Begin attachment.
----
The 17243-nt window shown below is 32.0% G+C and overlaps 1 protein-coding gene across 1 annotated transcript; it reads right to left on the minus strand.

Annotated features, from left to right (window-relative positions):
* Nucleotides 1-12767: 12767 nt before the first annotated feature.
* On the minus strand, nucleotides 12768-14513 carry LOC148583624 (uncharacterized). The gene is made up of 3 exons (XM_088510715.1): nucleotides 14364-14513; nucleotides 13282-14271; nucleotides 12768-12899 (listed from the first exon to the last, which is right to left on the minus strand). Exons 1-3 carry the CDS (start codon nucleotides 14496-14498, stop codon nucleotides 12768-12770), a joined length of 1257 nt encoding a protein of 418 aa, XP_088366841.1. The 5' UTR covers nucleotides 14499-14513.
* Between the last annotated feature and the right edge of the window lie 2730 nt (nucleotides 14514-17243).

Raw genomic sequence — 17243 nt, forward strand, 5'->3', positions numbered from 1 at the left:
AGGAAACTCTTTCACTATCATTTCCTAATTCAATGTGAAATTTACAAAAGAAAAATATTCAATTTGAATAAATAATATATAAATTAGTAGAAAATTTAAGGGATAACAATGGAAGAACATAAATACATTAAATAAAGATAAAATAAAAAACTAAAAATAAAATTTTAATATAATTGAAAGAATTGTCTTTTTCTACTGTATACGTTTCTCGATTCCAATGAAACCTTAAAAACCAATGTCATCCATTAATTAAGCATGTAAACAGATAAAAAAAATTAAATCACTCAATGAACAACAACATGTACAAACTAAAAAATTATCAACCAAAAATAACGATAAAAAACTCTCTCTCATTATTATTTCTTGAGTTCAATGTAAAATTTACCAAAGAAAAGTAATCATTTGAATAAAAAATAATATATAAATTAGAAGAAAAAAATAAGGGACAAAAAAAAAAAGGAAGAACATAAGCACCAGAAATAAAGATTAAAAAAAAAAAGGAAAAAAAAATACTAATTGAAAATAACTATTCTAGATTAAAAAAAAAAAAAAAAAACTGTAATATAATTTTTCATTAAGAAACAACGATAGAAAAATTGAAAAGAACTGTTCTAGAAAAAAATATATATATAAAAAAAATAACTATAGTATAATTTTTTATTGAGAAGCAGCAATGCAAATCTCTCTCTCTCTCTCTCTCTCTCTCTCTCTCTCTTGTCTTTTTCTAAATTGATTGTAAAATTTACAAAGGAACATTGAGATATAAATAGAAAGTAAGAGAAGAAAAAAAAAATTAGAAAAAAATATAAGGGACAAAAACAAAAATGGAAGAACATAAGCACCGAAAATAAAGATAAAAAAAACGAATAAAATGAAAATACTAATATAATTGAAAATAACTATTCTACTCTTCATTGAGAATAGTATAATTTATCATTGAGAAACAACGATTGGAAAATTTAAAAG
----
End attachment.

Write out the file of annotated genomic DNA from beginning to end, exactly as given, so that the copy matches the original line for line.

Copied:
The 17243-nt window shown below is 32.0% G+C and overlaps 1 protein-coding gene across 1 annotated transcript; it reads right to left on the minus strand.

Annotated features, from left to right (window-relative positions):
* Nucleotides 1-12767: 12767 nt before the first annotated feature.
* On the minus strand, nucleotides 12768-14513 carry LOC148583624 (uncharacterized). The gene is made up of 3 exons (XM_088510715.1): nucleotides 14364-14513; nucleotides 13282-14271; nucleotides 12768-12899 (listed from the first exon to the last, which is right to left on the minus strand). Exons 1-3 carry the CDS (start codon nucleotides 14496-14498, stop codon nucleotides 12768-12770), a joined length of 1257 nt encoding a protein of 418 aa, XP_088366841.1. The 5' UTR covers nucleotides 14499-14513.
* Between the last annotated feature and the right edge of the window lie 2730 nt (nucleotides 14514-17243).

Raw genomic sequence — 17243 nt, forward strand, 5'->3', positions numbered from 1 at the left:
AGGAAACTCTTTCACTATCATTTCCTAATTCAATGTGAAATTTACAAAAGAAAAATATTCAATTTGAATAAATAATATATAAATTAGTAGAAAATTTAAGGGATAACAATGGAAGAACATAAATACATTAAATAAAGATAAAATAAAAAACTAAAAATAAAATTTTAATATAATTGAAAGAATTGTCTTTTTCTACTGTATACGTTTCTCGATTCCAATGAAACCTTAAAAACCAATGTCATCCATTAATTAAGCATGTAAACAGATAAAAAAAATTAAATCACTCAATGAACAACAACATGTACAAACTAAAAAATTATCAACCAAAAATAACGATAAAAAACTCTCTCTCATTATTATTTCTTGAGTTCAATGTAAAATTTACCAAAGAAAAGTAATCATTTGAATAAAAAATAATATATAAATTAGAAGAAAAAAATAAGGGACAAAAAAAAAAAGGAAGAACATAAGCACCAGAAATAAAGATTAAAAAAAAAAAGGAAAAAAAAATACTAATTGAAAATAACTATTCTAGATTAAAAAAAAAAAAAAAAAACTGTAATATAATTTTTCATTAAGAAACAACGATAGAAAAATTGAAAAGAACTGTTCTAGAAAAAAATATATATATAAAAAAAATAACTATAGTATAATTTTTTATTGAGAAGCAGCAATGCAAATCTCTCTCTCTCTCTCTCTCTCTCTCTCTCTCTCTTGTCTTTTTCTAAATTGATTGTAAAATTTACAAAGGAACATTGAGATATAAATAGAAAGTAAGAGAAGAAAAAAAAAATTAGAAAAAAATATAAGGGACAAAAACAAAAATGGAAGAACATAAGCACCGAAAATAAAGATAAAAAAAACGAATAAAATGAAAATACTAATATAATTGAAAATAACTATTCTACTCTTCATTGAGAATAGTATAATTTATCATTGAGAAACAACGATTGGAAAATTTAAAAG